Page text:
# Graphing Equations

You know what they say: " a picture is worth a thousand numbers". Given an equation in x and y, its graph consists of all the points in the Cartesian coordinate system whose coordinates (x,y) are solutions to the equation.

Consider the equation: . Let us find a few ordered pairs (x,y) solutions of the equation and plot them in the xy-coordinate system. Just like in Example 4, we find a solution by setting one variable, say x, to a specific value and solving for the variable y.  The following table summarizes our findings when we set x to -3, -2, -1, 0, 1, 2, and 3.

 x y -3 0 -2 -2 -1 -1 0 -3 0 3 1 1 2 2 3 0

This table displays 12 ordered pairs solutions of the equation:

(-3,0), (-2,  ), (-2,  ), (-1,  ), (-1,  ), (0,-3), (0,3), (1,  ), (1,  ), (2,  ), (2,  ), and (3,0).

Plotting these solutions on the Cartesian coordinate system, we get:

Figure 1.

Of course, this is not the complete graph of the equation since we only plotted a few solutions. The complete graph can only be obtained if we plotted all the possible solutions; which is impossible for us since there are infinitely many solutions. However, the few points that we plotted reveal a definite pattern in the way the solutions lay on the Cartesian plane. An examination of the plot suggests that, if all solutions are plotted, the resulting graph is the circle centered at the origin and of radius 3 (see figure below):

Figure 2.

The fact that, based on a few (solutions) points on the graph, we were able to project the overall shape of the graph is a tribute to the power of visualization. We relate much better to pictures than to text, numbers, or equations. The equation  represents a very familiar shape: that of a circle.

Example 5

Is the point (1,2) on the graph of the equation ?

Solution

If we substitute 1 for x and 2 for y into the equation we get: . That is 1 = 5, which is a false statement. Therefore the ordered pair (1,2) is not a solution of the equation and the point (1,2) is not on its graph.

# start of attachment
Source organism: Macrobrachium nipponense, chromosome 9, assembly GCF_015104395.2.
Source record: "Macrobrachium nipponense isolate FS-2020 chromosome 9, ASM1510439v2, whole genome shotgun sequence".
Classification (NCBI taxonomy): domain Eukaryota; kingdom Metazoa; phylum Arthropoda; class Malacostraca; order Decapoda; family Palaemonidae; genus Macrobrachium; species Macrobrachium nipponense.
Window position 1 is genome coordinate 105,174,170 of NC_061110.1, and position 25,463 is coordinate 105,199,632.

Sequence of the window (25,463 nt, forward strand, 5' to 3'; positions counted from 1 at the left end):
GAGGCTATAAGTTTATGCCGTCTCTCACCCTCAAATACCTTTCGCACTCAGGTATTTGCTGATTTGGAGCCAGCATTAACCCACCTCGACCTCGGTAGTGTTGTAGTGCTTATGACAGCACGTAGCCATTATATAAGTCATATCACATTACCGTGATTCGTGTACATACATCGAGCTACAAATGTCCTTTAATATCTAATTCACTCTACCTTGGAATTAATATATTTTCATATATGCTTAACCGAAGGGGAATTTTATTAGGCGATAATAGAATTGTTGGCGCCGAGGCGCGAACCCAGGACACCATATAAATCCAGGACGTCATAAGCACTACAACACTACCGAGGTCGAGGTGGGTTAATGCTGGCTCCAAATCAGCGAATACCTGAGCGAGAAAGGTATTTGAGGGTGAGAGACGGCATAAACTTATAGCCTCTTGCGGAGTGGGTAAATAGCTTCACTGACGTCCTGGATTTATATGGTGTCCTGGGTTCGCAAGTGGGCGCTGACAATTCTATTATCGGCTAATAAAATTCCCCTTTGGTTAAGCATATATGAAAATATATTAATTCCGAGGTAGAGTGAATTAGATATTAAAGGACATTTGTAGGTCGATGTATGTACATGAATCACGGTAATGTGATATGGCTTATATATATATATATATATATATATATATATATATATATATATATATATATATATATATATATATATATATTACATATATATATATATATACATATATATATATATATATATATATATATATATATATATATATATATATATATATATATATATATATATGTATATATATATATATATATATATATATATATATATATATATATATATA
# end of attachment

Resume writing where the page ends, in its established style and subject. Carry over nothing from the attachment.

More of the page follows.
Exploration 1

Refer to the interactive exploration below.

This interactive exploration is designed to graph equations in x and y.

You may enter any equation in x and y by entering the left hand side of the equation on the text-field that is left to the "=" sign and the right hand side of the equation on the text-field that is right to the "=" sign. Once you enter an equation:

(i)                  Using what we did in Example 4, calculate a few ordered pairs solutions to the equation (use pencil and paper)

(ii)                Enter the ordered pairs, one at a time, in the text-field next to the button "plot point" (enter the ordered pair without the parentheses) and then push the button "plot point". This will plot the point and verify numerically whether or not it is on the graph of the equation. Do that for all the ordered pairs you calculated from the previous step.

(iii)               Try to guess the pattern that the points you plotted follow and then check you guess by pushing the button "graph equation".

Notes On Entering And Graphing Equations

(i)                  When entering equations, remember to use * for multiplication, / for division, ^ for exponentiation, sqrt( ) for square root of, abs( ) for absolute value of.

(ii)                 If a point or the graph is not visible on the Cartesian coordinate system, try adjusting the viewing window so that the point or the graph is visible.

(iii)               Use the button "clear" to clear the Cartesian coordinate system when you are done with each equation.

Here are a few equations you might want to try:

(a)          [for left side, enter 2*x+3*y; for right side, enter 5]

(b)               [for left side, enter x^2+y^2; for right side, enter 9]

(c)           [for left side, enter abs(2*x)+abs(y); for right side, enter 4]

(d)          [left side: x^2/2+abs(2*y); right side: 5]

(e)       [left side: sqrt(1+x^2)+abs(y);  right side: 4]

(f)          [left side: 5*x+y/10; right side:  x*(x^2+y^2)]

The following figure was obtained by simultaneously graphing the following four equations:

(i)

(ii)

(iii)

(iv)

Figure 3.

Experiment with graphing equations on the exploration page and try to generate the most spectacular graph.

Intercepts

Given an equation in x and y. The x-intercepts are the points where the graph of the equation crosses the x-axis. The y-intercepts are the points where the graph of the equation crosses the y-axis.

For a point to be an x-intercept, it must be on the graph (which means it is a solution of the equation) and on the x-axis (which means that its ordinate (y-coordinate) is 0). This suggests the following strategy for finding the x-intercepts: to find the x-intercepts, substitute 0 for y into the equation and solve for x.

For a point to be a y-intercept, it must be on the graph (which means it is a solution of the equation) and on the y-axis (which means that its abscissa (x-coordinate) is 0). This suggests the following strategy for finding the y-intercepts: to find the y-intercepts, substitute 0 for x into the equation and solve for y.

Example 6

Find the x-intercepts and the y-intercepts for the following equation:

Solution

(v)                x-intercepts: substituting 0 for y, the equation becomes .

Solving for x, we get: x  = -3 or x  = 3. So there are two x-intercepts:

One at x = -3 and one at x = 3 (see Figure 4).

(vi)              y-intercepts: substituting 0 for x, the equation becomes  , or  (dividing both sides by 3)  . Solving for y, we get:

or                .

There are two y-intercepts (see Figure 4).

Figure 4.